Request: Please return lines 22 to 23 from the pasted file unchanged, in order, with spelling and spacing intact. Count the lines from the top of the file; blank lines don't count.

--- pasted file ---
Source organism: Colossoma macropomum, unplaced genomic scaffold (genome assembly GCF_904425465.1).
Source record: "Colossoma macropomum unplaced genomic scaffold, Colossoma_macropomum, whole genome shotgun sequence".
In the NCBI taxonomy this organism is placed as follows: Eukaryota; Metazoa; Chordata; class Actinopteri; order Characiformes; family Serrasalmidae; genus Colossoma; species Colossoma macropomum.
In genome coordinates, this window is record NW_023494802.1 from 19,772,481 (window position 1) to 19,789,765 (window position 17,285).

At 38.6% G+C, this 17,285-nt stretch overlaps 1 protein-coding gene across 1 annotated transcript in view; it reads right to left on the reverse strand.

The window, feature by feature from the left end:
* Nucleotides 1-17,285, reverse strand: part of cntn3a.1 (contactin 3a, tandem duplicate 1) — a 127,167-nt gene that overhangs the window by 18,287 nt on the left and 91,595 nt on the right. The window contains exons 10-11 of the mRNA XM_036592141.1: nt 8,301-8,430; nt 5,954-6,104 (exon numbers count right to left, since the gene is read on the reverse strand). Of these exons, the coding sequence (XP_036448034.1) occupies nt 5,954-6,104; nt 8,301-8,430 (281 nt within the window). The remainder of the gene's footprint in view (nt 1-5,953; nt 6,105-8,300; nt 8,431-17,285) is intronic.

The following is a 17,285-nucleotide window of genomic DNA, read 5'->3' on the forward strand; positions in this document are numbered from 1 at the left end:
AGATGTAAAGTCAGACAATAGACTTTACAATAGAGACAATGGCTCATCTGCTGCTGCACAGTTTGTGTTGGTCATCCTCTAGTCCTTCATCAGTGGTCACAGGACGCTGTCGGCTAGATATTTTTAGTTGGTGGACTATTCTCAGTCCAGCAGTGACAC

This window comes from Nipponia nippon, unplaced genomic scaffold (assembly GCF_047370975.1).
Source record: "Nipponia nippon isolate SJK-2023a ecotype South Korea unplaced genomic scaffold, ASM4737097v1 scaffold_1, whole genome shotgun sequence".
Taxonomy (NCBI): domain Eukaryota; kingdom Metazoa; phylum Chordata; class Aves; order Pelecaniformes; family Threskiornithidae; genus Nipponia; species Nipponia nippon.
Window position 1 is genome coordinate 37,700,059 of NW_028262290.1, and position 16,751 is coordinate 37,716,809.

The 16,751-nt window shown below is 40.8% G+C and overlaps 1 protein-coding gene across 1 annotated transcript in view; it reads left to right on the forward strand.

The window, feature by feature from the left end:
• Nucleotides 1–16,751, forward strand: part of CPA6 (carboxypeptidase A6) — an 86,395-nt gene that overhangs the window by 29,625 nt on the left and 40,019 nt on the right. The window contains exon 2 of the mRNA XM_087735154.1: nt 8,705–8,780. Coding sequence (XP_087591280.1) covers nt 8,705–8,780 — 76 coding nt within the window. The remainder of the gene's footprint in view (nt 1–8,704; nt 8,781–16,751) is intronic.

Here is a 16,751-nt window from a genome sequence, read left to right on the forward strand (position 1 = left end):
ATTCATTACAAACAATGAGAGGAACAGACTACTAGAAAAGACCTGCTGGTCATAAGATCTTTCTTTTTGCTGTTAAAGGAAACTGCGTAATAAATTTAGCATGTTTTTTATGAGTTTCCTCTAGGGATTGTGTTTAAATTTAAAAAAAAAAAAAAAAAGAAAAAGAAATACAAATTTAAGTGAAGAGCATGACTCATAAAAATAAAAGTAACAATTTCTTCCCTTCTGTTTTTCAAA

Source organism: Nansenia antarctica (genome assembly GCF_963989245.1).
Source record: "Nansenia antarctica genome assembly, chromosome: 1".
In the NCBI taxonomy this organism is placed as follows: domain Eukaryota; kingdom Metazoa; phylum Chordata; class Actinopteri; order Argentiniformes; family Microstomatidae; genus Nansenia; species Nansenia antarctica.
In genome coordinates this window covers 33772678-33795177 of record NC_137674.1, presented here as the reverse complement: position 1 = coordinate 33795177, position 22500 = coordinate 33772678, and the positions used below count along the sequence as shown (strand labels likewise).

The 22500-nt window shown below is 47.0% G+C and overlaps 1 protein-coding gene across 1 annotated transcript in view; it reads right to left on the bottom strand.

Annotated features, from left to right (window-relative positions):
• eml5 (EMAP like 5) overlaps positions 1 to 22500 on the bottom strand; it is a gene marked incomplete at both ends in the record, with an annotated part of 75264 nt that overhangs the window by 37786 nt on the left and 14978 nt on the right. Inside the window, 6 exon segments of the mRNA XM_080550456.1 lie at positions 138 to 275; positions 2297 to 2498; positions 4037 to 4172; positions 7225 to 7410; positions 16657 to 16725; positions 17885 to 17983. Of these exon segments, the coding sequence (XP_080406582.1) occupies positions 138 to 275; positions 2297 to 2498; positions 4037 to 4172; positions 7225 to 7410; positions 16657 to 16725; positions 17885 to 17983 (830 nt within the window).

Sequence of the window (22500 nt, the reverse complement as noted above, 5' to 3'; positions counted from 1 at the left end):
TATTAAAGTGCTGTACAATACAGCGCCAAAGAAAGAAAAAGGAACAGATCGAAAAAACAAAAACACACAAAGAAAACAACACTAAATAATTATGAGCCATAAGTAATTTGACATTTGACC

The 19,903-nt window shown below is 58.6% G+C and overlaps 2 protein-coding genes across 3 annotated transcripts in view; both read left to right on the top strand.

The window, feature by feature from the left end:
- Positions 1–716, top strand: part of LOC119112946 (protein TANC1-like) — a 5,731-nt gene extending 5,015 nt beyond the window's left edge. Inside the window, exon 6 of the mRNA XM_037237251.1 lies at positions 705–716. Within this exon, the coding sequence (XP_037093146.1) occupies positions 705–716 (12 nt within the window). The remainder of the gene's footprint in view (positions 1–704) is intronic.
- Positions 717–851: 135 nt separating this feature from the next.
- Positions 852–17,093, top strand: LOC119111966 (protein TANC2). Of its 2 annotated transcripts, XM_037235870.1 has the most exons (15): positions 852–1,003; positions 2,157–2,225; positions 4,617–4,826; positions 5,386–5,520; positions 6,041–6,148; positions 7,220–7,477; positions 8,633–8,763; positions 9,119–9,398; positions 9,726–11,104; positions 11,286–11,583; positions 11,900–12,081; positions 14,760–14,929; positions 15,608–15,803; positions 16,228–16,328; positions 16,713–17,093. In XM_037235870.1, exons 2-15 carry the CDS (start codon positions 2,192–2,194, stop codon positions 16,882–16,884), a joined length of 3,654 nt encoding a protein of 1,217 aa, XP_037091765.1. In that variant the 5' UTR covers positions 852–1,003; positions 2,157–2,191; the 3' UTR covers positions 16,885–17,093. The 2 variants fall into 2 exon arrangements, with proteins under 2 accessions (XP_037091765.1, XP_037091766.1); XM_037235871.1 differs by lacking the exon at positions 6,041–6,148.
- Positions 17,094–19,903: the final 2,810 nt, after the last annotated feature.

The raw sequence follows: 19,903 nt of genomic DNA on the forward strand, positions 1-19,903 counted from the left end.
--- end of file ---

In genome coordinates this window covers 33772678-33795177 of record NC_137674.1, presented here as the reverse complement: position 1 = coordinate 33795177, position 22500 = coordinate 33772678, and the positions used below count along the sequence as shown (strand labels likewise).

The 22500-nt window shown below is 47.0% G+C and overlaps 1 protein-coding gene across 1 annotated transcript in view; it reads right to left on the bottom strand.